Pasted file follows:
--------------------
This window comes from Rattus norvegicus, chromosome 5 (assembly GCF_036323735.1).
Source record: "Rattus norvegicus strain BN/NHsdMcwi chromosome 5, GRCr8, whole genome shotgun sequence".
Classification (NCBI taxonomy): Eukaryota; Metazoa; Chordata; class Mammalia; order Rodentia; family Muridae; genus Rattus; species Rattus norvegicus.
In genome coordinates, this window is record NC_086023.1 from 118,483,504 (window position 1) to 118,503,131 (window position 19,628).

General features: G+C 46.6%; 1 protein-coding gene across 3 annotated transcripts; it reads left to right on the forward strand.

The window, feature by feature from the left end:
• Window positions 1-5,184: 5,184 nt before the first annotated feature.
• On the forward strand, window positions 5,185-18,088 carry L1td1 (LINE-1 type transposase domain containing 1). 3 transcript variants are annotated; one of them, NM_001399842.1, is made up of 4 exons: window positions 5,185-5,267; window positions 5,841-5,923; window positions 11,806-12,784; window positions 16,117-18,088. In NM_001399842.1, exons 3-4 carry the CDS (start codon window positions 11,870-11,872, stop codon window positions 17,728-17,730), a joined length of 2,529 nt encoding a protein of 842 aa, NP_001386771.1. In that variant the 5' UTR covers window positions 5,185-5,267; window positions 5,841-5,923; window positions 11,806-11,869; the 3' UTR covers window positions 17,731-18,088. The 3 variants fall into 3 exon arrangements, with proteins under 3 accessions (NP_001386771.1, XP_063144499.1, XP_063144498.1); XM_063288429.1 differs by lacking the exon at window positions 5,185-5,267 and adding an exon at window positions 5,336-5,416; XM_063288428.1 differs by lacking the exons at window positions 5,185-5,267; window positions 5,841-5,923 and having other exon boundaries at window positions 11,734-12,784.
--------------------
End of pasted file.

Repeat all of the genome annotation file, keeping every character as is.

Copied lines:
This window comes from Rattus norvegicus, chromosome 5 (assembly GCF_036323735.1).
Source record: "Rattus norvegicus strain BN/NHsdMcwi chromosome 5, GRCr8, whole genome shotgun sequence".
Classification (NCBI taxonomy): Eukaryota; Metazoa; Chordata; class Mammalia; order Rodentia; family Muridae; genus Rattus; species Rattus norvegicus.
In genome coordinates, this window is record NC_086023.1 from 118,483,504 (window position 1) to 118,503,131 (window position 19,628).

General features: G+C 46.6%; 1 protein-coding gene across 3 annotated transcripts; it reads left to right on the forward strand.

The window, feature by feature from the left end:
• Window positions 1-5,184: 5,184 nt before the first annotated feature.
• On the forward strand, window positions 5,185-18,088 carry L1td1 (LINE-1 type transposase domain containing 1). 3 transcript variants are annotated; one of them, NM_001399842.1, is made up of 4 exons: window positions 5,185-5,267; window positions 5,841-5,923; window positions 11,806-12,784; window positions 16,117-18,088. In NM_001399842.1, exons 3-4 carry the CDS (start codon window positions 11,870-11,872, stop codon window positions 17,728-17,730), a joined length of 2,529 nt encoding a protein of 842 aa, NP_001386771.1. In that variant the 5' UTR covers window positions 5,185-5,267; window positions 5,841-5,923; window positions 11,806-11,869; the 3' UTR covers window positions 17,731-18,088. The 3 variants fall into 3 exon arrangements, with proteins under 3 accessions (NP_001386771.1, XP_063144499.1, XP_063144498.1); XM_063288429.1 differs by lacking the exon at window positions 5,185-5,267 and adding an exon at window positions 5,336-5,416; XM_063288428.1 differs by lacking the exons at window positions 5,185-5,267; window positions 5,841-5,923 and having other exon boundaries at window positions 11,734-12,784.